Just yesterday, while trashing the impudence of the Justice Department, Donald Trump told the New York Times that he believes the director of the FBI reports directly to the president. He called this "interesting," before adding, "I think we're going to have a great new FBI director."
Matthew Miller, a former DOJ spokesperson, explained on the show last night that Trump badly misstated the facts, adding that Trump "wanted Jim Comey to operate as if he reported to him. He wanted Jim Comey to be loyal to him, and follow his whims. When [Comey] wasn't, [Trump] fired him. And I think [the president is] making clear he wants his next FBI director to do what Jim Comey wouldn't do."
Given this, it might be worth pausing for a moment, taking a breath, and considering how best to proceed with the White House's choice to lead the bureau. And yet, as Politico reported, the Senate doesn't seem to agree.
Christopher Wray, President Donald Trump's nominee to lead the FBI, easily cleared a key Senate committee Thursday -- even following an explosive Trump interview in The New York Times that prompted Democrats to raise renewed concerns of political interference with the Department of Justice.The Senate Judiciary Committee voted 20-0 in favor of Wray, a former Justice Department official who has been in private practice for the past dozen years. His nomination now goes to the Senate floor, where Majority Leader Mitch McConnell has indicated he intends to have Wray confirmed before the August recess.
What we're witnessing is a process in which the Senate is treating Trump's nominee as if these were normal circumstances -- but they're not.
In theory, there's a vacancy atop the FBI; the White House has chosen a qualified nominee; and the Senate Judiciary Committee was pleased with how the confirmation hearing went. The next obvious step in the process was a favorable committee vote, to be followed by a floor vote.
But the current circumstances are anything but normal. The most recent head of the FBI was fired because Trump disapproved of an ongoing investigation the director was leading into the president and the election assistance he received from his foreign benefactors. By some accounts, Comey's dismissal was itself evidence of obstruction of justice.
Trump then chose Wray -- rolling out his nomination in a bizarre and highly disorganized way -- before suggesting that the new FBI director would be more cooperative to the White House's plans than the old FBI director.
I generally approve of the idea of the Senate considering a nomination on the individual's merits, and if Wray is capable and qualified, it's understandable to think that should effectively end the conversation. But there's a context here that's being overlooked: there shouldn't be a vacancy in the FBI director's office right now. Trump's decision to fire Comey was an unprecedented abuse of dubious legality, and the president's recent comments suggest his vision for Wray's role falls far outside what should be acceptable.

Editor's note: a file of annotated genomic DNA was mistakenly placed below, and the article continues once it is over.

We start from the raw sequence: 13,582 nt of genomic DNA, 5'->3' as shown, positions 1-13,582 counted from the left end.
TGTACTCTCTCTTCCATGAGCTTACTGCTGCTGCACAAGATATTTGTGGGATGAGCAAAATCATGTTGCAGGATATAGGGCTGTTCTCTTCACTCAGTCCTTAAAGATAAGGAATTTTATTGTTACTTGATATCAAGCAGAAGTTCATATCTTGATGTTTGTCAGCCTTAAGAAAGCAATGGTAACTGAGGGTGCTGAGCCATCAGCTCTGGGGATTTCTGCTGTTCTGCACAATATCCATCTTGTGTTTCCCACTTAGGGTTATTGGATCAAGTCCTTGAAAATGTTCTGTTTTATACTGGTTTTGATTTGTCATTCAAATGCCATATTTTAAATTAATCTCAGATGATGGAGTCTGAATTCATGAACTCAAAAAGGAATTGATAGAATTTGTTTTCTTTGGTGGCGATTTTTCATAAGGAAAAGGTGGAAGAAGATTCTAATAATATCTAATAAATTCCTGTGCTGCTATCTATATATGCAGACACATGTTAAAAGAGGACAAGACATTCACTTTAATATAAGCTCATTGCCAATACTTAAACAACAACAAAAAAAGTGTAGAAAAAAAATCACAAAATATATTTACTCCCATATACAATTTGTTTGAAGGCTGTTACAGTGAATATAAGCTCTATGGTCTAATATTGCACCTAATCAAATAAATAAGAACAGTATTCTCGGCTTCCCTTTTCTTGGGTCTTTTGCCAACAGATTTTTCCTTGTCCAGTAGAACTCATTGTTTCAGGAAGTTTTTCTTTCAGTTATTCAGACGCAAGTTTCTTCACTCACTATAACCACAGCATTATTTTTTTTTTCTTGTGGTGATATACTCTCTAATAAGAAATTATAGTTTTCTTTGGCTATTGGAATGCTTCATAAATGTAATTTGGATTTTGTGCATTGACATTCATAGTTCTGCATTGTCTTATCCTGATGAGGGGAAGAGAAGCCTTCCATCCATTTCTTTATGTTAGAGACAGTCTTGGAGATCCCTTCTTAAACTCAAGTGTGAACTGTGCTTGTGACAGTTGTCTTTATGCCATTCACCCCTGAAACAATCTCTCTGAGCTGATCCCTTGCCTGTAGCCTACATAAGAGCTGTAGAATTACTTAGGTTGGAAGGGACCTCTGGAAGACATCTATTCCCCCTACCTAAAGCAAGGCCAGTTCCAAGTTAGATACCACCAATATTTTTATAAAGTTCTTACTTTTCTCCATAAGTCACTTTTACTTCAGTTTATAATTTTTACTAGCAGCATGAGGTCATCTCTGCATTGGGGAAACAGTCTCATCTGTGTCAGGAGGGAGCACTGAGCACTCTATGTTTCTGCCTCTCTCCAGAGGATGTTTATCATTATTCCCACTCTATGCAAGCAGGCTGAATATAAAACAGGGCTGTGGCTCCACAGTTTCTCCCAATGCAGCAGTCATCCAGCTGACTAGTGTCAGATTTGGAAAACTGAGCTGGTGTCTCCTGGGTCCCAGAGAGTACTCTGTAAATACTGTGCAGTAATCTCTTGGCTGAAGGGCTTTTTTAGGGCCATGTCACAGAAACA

The New Republic's Brian Beutler recently made the case that opposing Wray makes sense, not because of concerns about the nominee, but because of concerns about the president who nominated him.
The problem is that because of what we know about Wray's soon-to-be boss, there's no way anyone in the Senate can have confidence that he'll serve honorably. In fact, Wray himself can't know whether he'll serve honorably, even if he intends to. Trump tried to corrupt James Comey. He even made Comey go wobbly at a couple key junctures. But when Trump's efforts to obstruct investigations failed, he fired Comey and lied about it. Would Wray put up Comey-levels of resistance? No one can honestly say, but the fact that Trump handpicked Wray should put everyone on alert. [...]Again, it's not Wray's fault, necessarily, but it's critical that Comey's successor be someone that the next president doesn't feel the need to fire. Wray may serve with distinction through Trump's presidency and into his successor's presidency. But the likelihood that anyone Trump selected will end up becoming compromised is so high that Democrats shouldn't preemptively complicate efforts to remove him in the future by offering their support to him now.
Vox's Matthew Yglesias added, Wray "has one critically disqualifying attribute -- he interviewed for the job with Trump, and Trump decided he wanted to appoint him. That means of all the reasonably well-qualified candidates out there, Wray is the one who struck Trump as having the least integrity and the most inclination to display personal loyalty to him."
By all appearances, senators are satisfied that Wray will be independent, and if Trump is counting on a different dynamic, they believe the president will be disappointed. Today's committee vote is evidence that senators simply don't perceive the stench of scandal surrounding this nomination.
They are, in other words, treating Wray like a normal nominee. That's almost certainly a mistake.